Just shy of my seventieth birthday, I finally made it to Salt Lake City. I am a notoriously bad traveler (with a tendency toward such things as sciatica, migraines, and hives), but the occasion was the annual meeting of the American Society of Genealogists, and since this was the first meeting after my election as a Fellow last October it seemed rather rude not to show up.
I survived the trip and got to enjoy three mild, sunny October days in Salt Lake (the fourth day was cold and windy). I enjoyed meeting new colleagues and seeing old faces, some not seen in 30 or more years. Rachal Mills Lennon is our newest Fellow.
I managed to spend about six hours in the Family History Library (FHL), just enough time to learn that my ancestor John Williams of Monmouthshire, Wales, was apparently James Williams, though I’m still puzzling on that. I also found out more about their program of digitizing 2.4 million rolls of microfilm. There are, as best as I can gather, three ways records are currently available:
- Records digitized from microfilm and available at the FHL and its 5,000 family history centers and affiliate libraries around the world (including NEHGS), as well as on the Internet at such sites as familysearch.org, americanancestors.org, ancestry.com, and findmypast.com. Not all of the digitized records are on all of these sites, and even when the same records are on multiple sites, each provider has its own presentation and search system, which makes it worthwhile to cross check providers. The microfilms have been retired and are no longer available to researchers.
- Records digitized from microfilm and available at the FHL and its centers and affiliates, but not yet (or perhaps never to be) posted on the Internet. Some of these are restricted by copyright and other contractual agreements. These microfilms have also been retired and are not available to researchers.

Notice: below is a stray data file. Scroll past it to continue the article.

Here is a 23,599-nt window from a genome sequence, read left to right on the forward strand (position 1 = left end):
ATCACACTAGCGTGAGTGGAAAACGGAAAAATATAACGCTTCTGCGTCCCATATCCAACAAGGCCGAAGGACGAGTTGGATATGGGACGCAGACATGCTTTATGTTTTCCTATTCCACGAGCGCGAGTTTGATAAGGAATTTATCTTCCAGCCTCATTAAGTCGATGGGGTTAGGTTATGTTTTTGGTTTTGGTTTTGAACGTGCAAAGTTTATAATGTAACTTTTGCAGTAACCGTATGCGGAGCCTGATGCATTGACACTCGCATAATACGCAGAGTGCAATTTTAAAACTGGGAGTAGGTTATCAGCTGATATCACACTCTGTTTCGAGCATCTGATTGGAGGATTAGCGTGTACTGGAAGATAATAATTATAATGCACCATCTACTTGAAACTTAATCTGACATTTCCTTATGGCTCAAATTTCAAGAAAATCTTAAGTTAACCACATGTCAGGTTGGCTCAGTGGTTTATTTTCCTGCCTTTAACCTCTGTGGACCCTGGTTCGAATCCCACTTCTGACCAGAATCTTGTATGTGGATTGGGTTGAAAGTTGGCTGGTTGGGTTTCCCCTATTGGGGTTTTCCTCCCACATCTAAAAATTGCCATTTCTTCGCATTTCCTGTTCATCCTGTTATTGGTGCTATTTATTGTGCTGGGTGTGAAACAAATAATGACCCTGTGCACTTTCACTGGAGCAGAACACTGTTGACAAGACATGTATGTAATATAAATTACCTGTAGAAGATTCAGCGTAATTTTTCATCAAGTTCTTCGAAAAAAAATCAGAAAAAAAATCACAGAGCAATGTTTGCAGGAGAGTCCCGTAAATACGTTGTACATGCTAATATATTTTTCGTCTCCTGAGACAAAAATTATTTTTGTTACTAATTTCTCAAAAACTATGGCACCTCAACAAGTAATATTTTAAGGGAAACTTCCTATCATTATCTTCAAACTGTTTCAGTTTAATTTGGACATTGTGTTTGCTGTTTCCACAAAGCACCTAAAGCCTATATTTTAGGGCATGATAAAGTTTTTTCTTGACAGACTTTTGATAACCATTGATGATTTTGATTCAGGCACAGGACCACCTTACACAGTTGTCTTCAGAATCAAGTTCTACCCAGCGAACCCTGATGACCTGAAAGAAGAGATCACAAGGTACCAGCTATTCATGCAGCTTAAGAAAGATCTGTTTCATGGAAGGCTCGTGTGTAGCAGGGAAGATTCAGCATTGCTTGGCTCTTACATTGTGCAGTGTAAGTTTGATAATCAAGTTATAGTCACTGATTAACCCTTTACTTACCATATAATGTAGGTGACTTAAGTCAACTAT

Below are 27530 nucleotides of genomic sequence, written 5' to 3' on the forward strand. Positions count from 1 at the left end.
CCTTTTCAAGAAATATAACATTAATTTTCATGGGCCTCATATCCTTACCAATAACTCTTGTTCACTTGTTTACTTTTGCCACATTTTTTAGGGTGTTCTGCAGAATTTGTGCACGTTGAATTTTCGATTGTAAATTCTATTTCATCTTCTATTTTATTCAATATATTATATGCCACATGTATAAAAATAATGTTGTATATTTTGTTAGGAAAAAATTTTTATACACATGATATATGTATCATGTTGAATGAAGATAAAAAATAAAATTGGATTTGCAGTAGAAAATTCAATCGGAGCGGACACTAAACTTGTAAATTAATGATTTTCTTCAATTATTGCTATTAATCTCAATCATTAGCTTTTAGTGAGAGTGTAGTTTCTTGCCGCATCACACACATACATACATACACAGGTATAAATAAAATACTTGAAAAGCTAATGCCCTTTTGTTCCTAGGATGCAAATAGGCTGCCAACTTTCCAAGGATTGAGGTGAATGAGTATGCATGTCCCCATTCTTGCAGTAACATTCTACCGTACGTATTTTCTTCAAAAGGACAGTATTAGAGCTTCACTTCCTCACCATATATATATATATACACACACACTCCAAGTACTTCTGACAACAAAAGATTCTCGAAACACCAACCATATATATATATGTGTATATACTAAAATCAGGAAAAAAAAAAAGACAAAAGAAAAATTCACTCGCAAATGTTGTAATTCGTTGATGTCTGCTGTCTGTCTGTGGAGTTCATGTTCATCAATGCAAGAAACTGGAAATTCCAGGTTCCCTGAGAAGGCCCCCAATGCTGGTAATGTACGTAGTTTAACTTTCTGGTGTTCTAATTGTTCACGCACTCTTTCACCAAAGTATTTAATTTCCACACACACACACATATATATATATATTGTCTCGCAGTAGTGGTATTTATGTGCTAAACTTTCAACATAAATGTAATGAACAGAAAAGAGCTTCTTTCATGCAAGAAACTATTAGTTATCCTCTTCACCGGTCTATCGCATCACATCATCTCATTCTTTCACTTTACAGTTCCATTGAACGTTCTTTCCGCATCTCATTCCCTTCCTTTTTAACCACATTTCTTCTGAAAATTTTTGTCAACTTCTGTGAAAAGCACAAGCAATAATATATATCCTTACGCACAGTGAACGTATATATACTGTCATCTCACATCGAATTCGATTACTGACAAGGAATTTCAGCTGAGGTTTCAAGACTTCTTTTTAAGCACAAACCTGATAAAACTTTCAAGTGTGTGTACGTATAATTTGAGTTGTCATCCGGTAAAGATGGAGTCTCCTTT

- Microfilms that have not yet been digitized. Some commonly-accessed microfilms are still available in the FHL reading rooms. Others have to be accessed from storage by request with advance notice. Once digitized, they will also be retired.
Salt Lake City is lovely and quiet. They actually have signs delineating “downtown” (perhaps five square blocks that are large but walkable even for this old lady; I got briefly disoriented by the grid pattern streets – South Temple, North Temple, West North Temple), but on a nice day the walk was pleasant. I did not get in to see the Temple nor any other historic sites on this trip. The best-kept secret, in my humble opinion, is Harmons grocery store (135 East 100 South) about four blocks from the FHL. This giant super store has everything, including convenience meals. If you have a fridge and microwave in your hotel room, you can easily feed yourself all week – of course, there are plenty of good restaurants around, too!
About Alicia Crane Williams
Alicia Crane Williams, FASG, Lead Genealogist of Early Families of New England Study Project, has compiled and edited numerous important genealogical publications including The Mayflower Descendant and the Alden Family “Silver Book” Five Generations project of the Mayflower Society. Most recently, she is the author of the 2017 edition of The Babson Genealogy, 1606-2017, Descendants of Thomas and Isabel Babson who first arrived in Salem, Massachusetts, in 1637. Alicia has served as Historian of the Massachusetts Society of Mayflower Descendants, Assistant Historian General at the General Society of Mayflower Descendants, and as Genealogist of the Alden Kindred of America. She earned a bachelor’s degree from the University of Connecticut and a master’s degree in History from Northeastern University.View all posts by Alicia Crane Williams →